Thanks to the generosity of the Hall Hunter Foundation an exciting new collaboration between Roots for the Future, Tuesley Farm and a Godalming primary school is taking place during National Tree Week.
Roots for the Future, a Godalming based tree planting social enterprise, is bringing two classes of Key Stage 2 pupils from St Mark’s and All Saints School over to Tuesley Farm’s is new field of blueberries. The pupils will be assisting Hall Hunter employees in planting new native hedgerows criss-crossing the rows of blueberry plants.
Over the course of two afternoons, on Monday 30th November and Tuesday 1st December, the children will be planting hazel, hornbeam, whitebeam and dogrose, which will be interspersed with larger oak, and holly, blackthorn and hawthorn, which the adults will plant in case of prickles!
Hall Hunter aims to grow the best quality soft fruit available in the UK on their farms, and encouraging biodiversity plays a huge role in this. In an effort to support Britain’s wildlife, the farm ensures it provides habitats for various species by planting trees, hedges and wildflowers.
Harry Hall, Managing Partner of Hall Hunter:
“We’re passionate about growing berries and creating the right environment for people and nature to thrive. We love bringing children onto our farms to learn about berry growing and where their local food comes from. The opportunity to show visitors how nature and farming can co-exist in a balanced ecosystem is an energising experience for all. That aside the kids love picking our delicious berries.”
The children will have the opportunity to learn about sustainability, biodiversity and the role we all have in halting catastrophic climate change.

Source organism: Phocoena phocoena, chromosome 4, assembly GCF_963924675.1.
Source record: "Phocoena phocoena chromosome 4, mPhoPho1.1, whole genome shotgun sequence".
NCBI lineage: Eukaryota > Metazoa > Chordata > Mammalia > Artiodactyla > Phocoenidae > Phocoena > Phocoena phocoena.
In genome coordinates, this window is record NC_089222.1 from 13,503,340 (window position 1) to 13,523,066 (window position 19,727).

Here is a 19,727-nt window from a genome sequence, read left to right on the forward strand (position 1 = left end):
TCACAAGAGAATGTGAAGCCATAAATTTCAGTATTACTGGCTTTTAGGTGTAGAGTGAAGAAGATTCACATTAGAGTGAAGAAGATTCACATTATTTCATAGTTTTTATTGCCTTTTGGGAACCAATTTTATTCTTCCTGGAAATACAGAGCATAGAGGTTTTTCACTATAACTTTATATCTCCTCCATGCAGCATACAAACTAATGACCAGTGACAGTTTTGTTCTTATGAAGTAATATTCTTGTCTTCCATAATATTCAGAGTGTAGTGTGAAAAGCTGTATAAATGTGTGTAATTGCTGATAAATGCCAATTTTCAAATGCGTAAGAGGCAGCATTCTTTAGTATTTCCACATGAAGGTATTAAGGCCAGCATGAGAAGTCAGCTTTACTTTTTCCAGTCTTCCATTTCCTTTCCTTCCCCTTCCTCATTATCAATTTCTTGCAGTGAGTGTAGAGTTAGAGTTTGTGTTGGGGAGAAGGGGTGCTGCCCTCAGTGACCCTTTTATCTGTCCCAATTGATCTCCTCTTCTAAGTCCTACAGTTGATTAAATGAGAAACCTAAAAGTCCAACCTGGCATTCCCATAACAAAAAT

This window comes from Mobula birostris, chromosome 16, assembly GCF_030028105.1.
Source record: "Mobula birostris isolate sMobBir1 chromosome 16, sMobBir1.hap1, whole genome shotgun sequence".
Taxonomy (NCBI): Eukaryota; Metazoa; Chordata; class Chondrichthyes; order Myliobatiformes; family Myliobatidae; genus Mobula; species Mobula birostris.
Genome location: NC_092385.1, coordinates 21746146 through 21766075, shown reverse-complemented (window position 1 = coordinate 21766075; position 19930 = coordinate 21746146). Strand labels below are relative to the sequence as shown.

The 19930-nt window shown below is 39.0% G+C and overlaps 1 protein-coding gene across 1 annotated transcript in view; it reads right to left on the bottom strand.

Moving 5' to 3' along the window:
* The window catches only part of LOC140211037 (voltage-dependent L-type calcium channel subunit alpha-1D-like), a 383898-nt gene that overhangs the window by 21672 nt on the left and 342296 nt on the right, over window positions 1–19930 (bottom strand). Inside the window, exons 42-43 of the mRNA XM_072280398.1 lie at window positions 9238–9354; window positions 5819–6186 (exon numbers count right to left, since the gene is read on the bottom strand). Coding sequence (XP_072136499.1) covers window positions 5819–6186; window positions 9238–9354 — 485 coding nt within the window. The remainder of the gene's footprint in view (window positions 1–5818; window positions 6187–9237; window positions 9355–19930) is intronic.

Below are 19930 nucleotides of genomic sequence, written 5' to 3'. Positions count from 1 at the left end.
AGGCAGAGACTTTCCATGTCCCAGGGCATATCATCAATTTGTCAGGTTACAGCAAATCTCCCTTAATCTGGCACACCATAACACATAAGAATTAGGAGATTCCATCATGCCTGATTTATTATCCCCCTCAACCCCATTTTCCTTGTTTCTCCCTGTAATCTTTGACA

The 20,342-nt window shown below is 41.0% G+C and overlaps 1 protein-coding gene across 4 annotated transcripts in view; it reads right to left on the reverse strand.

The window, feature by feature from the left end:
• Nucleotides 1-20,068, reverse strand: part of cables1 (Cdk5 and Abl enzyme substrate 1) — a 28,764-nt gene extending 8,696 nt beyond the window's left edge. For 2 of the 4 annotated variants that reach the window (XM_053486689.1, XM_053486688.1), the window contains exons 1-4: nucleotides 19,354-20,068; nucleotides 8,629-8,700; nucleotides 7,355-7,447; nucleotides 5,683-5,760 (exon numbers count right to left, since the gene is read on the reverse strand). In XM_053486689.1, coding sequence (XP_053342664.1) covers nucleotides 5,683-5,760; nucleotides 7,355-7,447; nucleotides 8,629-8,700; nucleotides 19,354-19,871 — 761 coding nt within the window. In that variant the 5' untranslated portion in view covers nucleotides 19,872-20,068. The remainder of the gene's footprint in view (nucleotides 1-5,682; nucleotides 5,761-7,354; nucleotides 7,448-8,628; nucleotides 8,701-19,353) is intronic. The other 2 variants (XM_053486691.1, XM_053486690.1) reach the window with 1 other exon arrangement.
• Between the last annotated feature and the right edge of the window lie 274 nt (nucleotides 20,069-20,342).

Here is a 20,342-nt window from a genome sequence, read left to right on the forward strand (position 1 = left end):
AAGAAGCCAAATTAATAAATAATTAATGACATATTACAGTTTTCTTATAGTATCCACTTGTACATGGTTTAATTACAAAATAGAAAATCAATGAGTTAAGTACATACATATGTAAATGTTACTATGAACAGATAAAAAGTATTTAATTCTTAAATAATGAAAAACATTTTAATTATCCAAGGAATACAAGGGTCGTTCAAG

Francesca Fryer Rigden, co-founder and director of Roots for the Future said:
“Children love to plant trees! They always leave our workshops invigorated, having spent a wonderful couple of hours digging, planting and learning in the outdoors. Our workshops are designed to show how trees and plants are the fundamental basis of all life, and crucial to maintaining a sustainable environment. We envisage that the children and young people who plant trees and hedges with us will be inspired to address climate change with environmental solutions.”
Caroline Mallett, Headteacher of St Mark and All Saints Primary School and Nursery said:
“Roots for the Future and Hall Hunter have provided our children with an amazing opportunity to experience, first-hand, what farming responsibly can look like. At St Mark and All Saints we foster a love of outdoor learning from Nursery through to Year 6, with real life experiences such as this being key to ensuring children develop an inquisitive, reflective approach to learning. In seeing how principles of sustainability can be played out on a much larger scale through this project it enables our children to make the links between their learning in school and the impact they can have on the environment in the future.”
Roots for the Future brings people together to plant trees near to where they live, work, learn and play. Planting trees is an effective way to tackle local environmental problems such as flooding and poor air quality, and it strengthens communities.
Hall Hunter Partnership is a family business, locally running Tuesley Farm. Started in 1966, the business is now one of the UK’s leading producers of strawberries, raspberries, blackberries and blueberries. The Hall Hunter Foundation was set up in 2011 and raises funds in support of good causes which are then donated to a range of local charities.
St Mark and All Saints C of E Primary and Nursery school offers a wide range of extra-curricular activities which include gardening club and forest school. The school has an extensive field with an allotment area, large polytunnel and small farm that houses chickens, two goats called Nancy & Geraldine and Onion the pig! Each class is named after a tree to reflect the school’s respect for the natural world and has their own Forest School session each week in addition to daily outdoor learning.
National Tree Week is the UK’s largest annual tree celebration. This year it’s taking place 28 November – 6 December. National Tree Week was established in March 1975 by The Tree Council to support national replanting of trees after the outbreak of Dutch Elm disease. Each year, upward of a quarter of a million people don their boots and gloves and come together to plant trees.
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Francesca Fryer Rigden